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CLAY COUNTY AFRICAN AMERICAN LEGACY TOUR


Use this arrow to learn more at each stop.
This tour was underwritten by the Institute of Museum & Library Services.
You may wish to park on or near the Liberty Square since the tour will end here. That way you’ll be walking back toward your car. A more comprehensive overview of the tour can be found in either this color brochure -or- this brochure which contains a map image on the last page. To see full background and site information, the Liberty Legacy Memorial site will be linked frequently and is highly recommended for an extensive look at Black History in Liberty. Other links are used for educational purposes to further provide context.
This walking tour covers approximately 1 mile and highlights 175 years of African American history in Liberty. The content summarized here is from work primarily researched and compiled by Dr. Cecelia Robinson, professor of English at William Jewell College (retired), in conjunction with Clay County African American Legacy, Inc.

African Americans first came to Liberty in 1817 with Southern slave owners from Tennessee, Kentucky, North Carolina, and Virginia. These enslaved people and their descendants, such as those listed, became the pioneers who founded the Black community that has been an integral part of Clay County for almost 200 years: Estes, Beauchamp, Withers, Capps, Bird, Thompson, Houston, Dorsey, Boggess, Samuel, and Allen.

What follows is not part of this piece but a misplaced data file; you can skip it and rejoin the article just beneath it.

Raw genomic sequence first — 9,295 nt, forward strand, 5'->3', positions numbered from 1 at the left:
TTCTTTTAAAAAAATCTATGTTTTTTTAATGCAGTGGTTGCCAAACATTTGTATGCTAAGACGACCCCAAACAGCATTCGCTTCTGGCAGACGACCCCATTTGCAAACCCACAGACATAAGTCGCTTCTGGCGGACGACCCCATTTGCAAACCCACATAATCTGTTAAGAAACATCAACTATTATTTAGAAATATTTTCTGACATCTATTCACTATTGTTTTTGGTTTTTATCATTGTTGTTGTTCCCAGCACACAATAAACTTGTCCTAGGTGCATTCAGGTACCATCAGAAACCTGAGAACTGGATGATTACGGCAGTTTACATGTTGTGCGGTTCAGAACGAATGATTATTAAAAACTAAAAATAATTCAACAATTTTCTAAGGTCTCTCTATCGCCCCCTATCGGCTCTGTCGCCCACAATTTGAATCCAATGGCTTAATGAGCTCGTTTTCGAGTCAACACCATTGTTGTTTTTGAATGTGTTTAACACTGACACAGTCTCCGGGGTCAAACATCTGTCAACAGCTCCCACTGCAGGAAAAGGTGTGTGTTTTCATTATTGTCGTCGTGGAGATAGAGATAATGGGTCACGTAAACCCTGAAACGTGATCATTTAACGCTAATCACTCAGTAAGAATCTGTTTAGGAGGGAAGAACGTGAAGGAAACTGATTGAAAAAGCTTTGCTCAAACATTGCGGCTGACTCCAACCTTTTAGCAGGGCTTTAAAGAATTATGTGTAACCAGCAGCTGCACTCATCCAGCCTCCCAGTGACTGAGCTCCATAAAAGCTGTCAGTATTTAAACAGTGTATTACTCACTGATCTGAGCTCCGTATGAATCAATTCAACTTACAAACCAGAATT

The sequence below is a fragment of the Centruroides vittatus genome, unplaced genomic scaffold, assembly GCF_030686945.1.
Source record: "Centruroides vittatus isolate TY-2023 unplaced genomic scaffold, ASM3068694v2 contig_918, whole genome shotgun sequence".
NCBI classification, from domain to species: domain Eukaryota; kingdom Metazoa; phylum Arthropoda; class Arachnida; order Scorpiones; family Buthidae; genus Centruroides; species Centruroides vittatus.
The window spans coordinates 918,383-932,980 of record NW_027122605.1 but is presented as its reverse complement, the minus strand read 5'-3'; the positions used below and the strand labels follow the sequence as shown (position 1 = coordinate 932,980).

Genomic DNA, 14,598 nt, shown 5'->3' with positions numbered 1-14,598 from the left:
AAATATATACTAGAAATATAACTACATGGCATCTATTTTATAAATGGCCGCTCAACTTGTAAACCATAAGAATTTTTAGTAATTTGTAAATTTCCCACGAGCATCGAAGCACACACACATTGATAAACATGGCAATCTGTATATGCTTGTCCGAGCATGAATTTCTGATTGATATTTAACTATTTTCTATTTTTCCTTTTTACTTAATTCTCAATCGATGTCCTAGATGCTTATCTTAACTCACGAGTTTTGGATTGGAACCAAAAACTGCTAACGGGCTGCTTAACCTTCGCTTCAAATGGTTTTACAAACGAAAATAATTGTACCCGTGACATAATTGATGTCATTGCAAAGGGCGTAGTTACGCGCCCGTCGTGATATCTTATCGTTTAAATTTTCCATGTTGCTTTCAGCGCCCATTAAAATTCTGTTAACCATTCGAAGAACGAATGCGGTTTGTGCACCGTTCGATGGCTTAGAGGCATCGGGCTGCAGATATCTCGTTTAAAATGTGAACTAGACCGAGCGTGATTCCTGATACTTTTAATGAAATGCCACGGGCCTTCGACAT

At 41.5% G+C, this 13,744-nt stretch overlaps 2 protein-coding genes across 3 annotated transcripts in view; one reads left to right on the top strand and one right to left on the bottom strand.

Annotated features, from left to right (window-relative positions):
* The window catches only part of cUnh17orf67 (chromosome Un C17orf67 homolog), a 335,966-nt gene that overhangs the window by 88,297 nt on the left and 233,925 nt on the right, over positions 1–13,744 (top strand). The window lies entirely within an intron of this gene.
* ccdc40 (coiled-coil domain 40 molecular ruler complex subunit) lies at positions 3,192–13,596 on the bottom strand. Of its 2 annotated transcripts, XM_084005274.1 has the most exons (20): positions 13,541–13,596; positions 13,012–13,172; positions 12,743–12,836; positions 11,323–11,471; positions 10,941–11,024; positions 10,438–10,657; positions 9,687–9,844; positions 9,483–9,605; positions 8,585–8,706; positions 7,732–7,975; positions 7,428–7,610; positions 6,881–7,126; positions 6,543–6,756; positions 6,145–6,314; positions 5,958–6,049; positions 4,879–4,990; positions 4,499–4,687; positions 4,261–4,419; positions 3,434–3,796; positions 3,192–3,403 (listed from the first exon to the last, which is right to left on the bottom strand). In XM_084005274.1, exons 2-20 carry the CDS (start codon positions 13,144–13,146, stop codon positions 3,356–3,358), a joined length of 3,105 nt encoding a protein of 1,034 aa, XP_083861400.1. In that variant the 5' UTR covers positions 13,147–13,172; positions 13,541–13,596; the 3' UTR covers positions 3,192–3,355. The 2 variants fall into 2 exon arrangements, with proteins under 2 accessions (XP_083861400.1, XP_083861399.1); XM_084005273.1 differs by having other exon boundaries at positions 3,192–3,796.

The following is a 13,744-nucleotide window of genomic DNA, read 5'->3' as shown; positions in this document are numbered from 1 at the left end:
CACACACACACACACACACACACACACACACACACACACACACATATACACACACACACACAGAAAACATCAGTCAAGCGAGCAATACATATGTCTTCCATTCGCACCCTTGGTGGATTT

By 1850 Liberty’s African American population comprised just over 20% of the total population of 827; there were only 14 free Blacks in all of Clay County. In 1865, the Missouri legislature passed the Slave Emancipation Act which ended slavery in Missouri before the 13th amendment at the federal level was ratified. That date, January 11, is now known as Manumission Day.

Before integration and the passing of civil rights laws, segregation forced Liberty’s Blacks to provide their own small, home-owned “mom and pop” restaurants, entertainment, and community services located on the town’s northern and southern blocks. These neighborhoods were on some of the streets you’ll visit today: Water, Gallatin, Prairie, Grover, and South Main.
This tour guide presents a portrait of the historic African American sites located in the Garrison Historic District that are listed on both the national and local registers of historic places, dating from the antebellum days to the present.
For the first stop, walk four blocks north on Main Street (where the street ends) to the Garrison School.
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Stop 1
The Garrison School
502 N Water St. Liberty, MO
DIRECTIONS
Garrison School, established in 1877 near the end of Reconstruction, was the first public school for African American youth in Liberty and is the only historically Black school still standing in Clay County. In the fall of 1954, the famous Supreme Court case Brown vs. Board of Education of Topeka, KS found that “separate but equal” schools were unconstitutional and needed to desegregate “with all deliberate speed.” Thus, Liberty School District initiated integration by desegregating the high schools first. Garrison became a 4th-grade center in the fall of 1958, and the kindergarten for all Liberty students in 1961. More is found below by clicking the + button to “add on” to your knowledge about Garrison School.

Garrison School 1880

Garrison School 1930

Clara Bell Colley Garrison School Class

Garrison School football